Meet Elvis Cole, L.A. Private Eye. . . . He quotes Jiminy Cricket and carries a .38. He's a literate, wisecracking Vietnam vet who is determined to never grow up.
When quiet Ellen Lang enters Elvis Cole's Disney-Deco office, she's lost something very valuable--her husband and her young son. The case seems simple enough, but Elvis isn't thrilled. Neither is his enigmatic partner and firepower, Joe Pike. Their search down the seamy side of Hollywood's studio lots and sculptured lawns soon leads them deep into a nasty netherworld of drugs, sex--and murder. Now the case is getting interesting, but it's also turned ugly. Because everybody, from cops to starlets to crooks, has declared war on Ellen and Elvis. For Ellen, it isn't Funtown anymore. For Elvis, it's just a living . . . He hopes.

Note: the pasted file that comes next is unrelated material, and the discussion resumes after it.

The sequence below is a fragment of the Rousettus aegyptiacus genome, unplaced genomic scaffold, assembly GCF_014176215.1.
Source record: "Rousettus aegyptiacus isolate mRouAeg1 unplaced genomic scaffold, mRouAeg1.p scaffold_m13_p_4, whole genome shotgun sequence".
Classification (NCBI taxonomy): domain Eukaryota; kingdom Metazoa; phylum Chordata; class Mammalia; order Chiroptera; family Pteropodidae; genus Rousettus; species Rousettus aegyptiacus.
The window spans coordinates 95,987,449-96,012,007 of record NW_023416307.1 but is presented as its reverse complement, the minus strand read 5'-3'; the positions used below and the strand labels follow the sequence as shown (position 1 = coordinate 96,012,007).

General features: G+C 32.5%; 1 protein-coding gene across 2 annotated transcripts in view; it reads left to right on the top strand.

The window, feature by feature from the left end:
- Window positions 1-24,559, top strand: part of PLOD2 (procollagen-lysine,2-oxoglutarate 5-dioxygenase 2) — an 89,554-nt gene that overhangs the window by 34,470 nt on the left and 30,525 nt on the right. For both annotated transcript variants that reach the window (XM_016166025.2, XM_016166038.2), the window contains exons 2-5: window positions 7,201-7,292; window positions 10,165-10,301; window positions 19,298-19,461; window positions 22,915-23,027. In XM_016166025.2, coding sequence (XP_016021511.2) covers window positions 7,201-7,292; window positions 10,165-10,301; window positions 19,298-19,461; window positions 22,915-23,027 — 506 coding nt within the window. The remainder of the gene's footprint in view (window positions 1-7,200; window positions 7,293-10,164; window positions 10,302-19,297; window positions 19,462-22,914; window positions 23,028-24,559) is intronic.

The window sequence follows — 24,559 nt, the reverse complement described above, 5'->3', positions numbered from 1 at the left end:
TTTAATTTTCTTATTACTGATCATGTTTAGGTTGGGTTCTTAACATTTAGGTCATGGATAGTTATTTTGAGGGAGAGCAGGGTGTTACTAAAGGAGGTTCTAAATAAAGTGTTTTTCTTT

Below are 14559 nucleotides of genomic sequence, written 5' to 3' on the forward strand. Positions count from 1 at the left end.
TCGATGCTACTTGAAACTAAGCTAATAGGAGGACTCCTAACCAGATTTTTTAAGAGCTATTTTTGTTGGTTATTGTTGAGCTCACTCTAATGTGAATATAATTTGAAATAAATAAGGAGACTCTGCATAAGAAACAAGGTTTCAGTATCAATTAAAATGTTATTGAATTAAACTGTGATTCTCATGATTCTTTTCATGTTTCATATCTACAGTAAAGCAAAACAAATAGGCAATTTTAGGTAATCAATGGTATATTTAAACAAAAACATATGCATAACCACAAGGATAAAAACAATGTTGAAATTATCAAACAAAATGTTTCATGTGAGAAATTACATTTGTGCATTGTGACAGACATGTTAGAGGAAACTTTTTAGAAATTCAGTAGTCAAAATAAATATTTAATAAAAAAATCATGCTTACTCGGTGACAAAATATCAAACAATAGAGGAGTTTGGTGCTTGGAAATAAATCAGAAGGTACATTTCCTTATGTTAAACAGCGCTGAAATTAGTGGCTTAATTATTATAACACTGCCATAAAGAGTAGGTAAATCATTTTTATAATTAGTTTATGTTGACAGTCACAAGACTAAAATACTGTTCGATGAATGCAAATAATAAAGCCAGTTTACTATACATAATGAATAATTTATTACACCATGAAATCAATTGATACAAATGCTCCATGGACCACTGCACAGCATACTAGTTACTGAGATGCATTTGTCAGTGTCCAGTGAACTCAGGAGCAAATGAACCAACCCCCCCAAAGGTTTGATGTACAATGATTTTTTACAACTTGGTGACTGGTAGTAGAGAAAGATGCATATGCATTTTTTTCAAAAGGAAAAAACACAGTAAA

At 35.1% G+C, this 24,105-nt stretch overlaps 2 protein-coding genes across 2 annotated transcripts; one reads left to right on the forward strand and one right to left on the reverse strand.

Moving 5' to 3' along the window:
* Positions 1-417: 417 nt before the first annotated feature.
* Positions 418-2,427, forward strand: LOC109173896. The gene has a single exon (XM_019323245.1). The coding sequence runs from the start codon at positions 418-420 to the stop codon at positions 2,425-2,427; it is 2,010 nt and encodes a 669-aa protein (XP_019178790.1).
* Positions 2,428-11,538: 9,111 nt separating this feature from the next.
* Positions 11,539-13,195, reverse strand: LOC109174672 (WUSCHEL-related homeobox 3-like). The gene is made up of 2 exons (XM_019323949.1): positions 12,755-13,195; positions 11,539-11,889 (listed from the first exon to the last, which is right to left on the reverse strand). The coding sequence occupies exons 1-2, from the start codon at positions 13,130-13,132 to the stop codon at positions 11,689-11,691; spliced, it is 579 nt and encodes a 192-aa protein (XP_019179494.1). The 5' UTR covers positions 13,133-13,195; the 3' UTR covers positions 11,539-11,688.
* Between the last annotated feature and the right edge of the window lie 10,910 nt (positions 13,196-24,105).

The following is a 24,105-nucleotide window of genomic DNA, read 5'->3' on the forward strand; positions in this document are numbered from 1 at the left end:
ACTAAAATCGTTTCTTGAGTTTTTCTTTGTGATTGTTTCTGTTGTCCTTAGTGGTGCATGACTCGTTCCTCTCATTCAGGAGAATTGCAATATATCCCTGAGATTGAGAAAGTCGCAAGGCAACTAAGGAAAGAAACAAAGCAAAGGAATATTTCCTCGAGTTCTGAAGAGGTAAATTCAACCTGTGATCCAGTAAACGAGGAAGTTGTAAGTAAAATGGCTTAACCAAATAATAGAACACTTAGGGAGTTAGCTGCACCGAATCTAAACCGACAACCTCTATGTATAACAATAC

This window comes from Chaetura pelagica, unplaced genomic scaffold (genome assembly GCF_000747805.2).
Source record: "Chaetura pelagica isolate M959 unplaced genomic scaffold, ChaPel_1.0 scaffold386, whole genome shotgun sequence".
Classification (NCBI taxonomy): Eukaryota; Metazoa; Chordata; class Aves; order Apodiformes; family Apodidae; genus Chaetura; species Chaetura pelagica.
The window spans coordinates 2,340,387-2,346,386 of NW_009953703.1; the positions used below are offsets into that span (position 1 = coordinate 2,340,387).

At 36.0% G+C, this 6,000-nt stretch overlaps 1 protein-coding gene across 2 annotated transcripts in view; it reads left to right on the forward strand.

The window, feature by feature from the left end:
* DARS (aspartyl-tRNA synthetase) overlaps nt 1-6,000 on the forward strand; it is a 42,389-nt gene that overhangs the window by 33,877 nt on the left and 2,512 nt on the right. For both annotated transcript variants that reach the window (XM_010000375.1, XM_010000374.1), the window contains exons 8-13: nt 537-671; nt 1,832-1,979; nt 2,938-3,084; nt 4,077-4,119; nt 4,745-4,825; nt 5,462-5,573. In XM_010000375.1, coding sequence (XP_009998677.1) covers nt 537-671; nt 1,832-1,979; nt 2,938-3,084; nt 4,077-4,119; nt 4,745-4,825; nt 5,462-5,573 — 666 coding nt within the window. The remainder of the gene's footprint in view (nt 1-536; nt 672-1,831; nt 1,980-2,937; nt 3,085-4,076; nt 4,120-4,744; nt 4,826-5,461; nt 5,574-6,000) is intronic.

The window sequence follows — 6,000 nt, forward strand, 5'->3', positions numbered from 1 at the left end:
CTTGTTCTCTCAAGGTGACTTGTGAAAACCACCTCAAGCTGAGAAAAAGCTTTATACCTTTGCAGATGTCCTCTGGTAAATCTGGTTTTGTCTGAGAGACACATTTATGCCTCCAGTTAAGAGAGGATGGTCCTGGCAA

The Monkey's Raincoat is the first in a series of nineteen (to date) novels by Robert Crais. It was first published in July of 1987 by Bantam books. Ballantine Books released a mass-market paperback in 2019.
The mystery book club I moderate at our library will be discussing this title in July. This was one of my choices. The lure of the 80's and Los Angeles/Hollywood was a strong factor in my choice. It sounded like it could be interesting.
Crais is going for a particular vibe here. The narrator, Elvis Cole, hides his caring side behind his snarky, tough guy approach. It is definitely an 80's take on the classic 40's private-eye with a bit more language, sex and violence thrown in. If it were a movie, it would get a solid R-rating. Still, it all works for me when I put it into the context of when it was first released.
This was a very straight forward, action-filled tale about drugs, criminals, and killing. It is also has some great character moments about truth and growth. I think the book discussion group will have quite a bit to talk about for the hour come July. This series just might end up on my to-read list for the future.